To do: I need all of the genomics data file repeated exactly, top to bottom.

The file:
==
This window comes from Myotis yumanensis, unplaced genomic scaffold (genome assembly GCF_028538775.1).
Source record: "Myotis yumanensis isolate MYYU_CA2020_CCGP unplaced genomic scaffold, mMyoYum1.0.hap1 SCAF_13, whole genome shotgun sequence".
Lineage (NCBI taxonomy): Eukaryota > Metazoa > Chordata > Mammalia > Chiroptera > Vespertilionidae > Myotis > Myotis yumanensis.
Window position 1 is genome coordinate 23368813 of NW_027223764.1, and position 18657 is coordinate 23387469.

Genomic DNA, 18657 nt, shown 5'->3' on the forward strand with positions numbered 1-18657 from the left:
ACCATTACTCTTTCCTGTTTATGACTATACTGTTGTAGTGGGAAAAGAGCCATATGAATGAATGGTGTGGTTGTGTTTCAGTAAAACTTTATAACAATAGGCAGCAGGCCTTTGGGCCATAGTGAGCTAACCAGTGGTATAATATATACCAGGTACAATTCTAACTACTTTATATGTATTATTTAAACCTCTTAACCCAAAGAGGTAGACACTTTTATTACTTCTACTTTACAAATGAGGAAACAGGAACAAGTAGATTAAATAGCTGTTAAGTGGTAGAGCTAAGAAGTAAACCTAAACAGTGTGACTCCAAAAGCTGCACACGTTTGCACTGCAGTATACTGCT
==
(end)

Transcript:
This window comes from Myotis yumanensis, unplaced genomic scaffold (genome assembly GCF_028538775.1).
Source record: "Myotis yumanensis isolate MYYU_CA2020_CCGP unplaced genomic scaffold, mMyoYum1.0.hap1 SCAF_13, whole genome shotgun sequence".
Lineage (NCBI taxonomy): Eukaryota > Metazoa > Chordata > Mammalia > Chiroptera > Vespertilionidae > Myotis > Myotis yumanensis.
Window position 1 is genome coordinate 23368813 of NW_027223764.1, and position 18657 is coordinate 23387469.

Genomic DNA, 18657 nt, shown 5'->3' on the forward strand with positions numbered 1-18657 from the left:
ACCATTACTCTTTCCTGTTTATGACTATACTGTTGTAGTGGGAAAAGAGCCATATGAATGAATGGTGTGGTTGTGTTTCAGTAAAACTTTATAACAATAGGCAGCAGGCCTTTGGGCCATAGTGAGCTAACCAGTGGTATAATATATACCAGGTACAATTCTAACTACTTTATATGTATTATTTAAACCTCTTAACCCAAAGAGGTAGACACTTTTATTACTTCTACTTTACAAATGAGGAAACAGGAACAAGTAGATTAAATAGCTGTTAAGTGGTAGAGCTAAGAAGTAAACCTAAACAGTGTGACTCCAAAAGCTGCACACGTTTGCACTGCAGTATACTGCT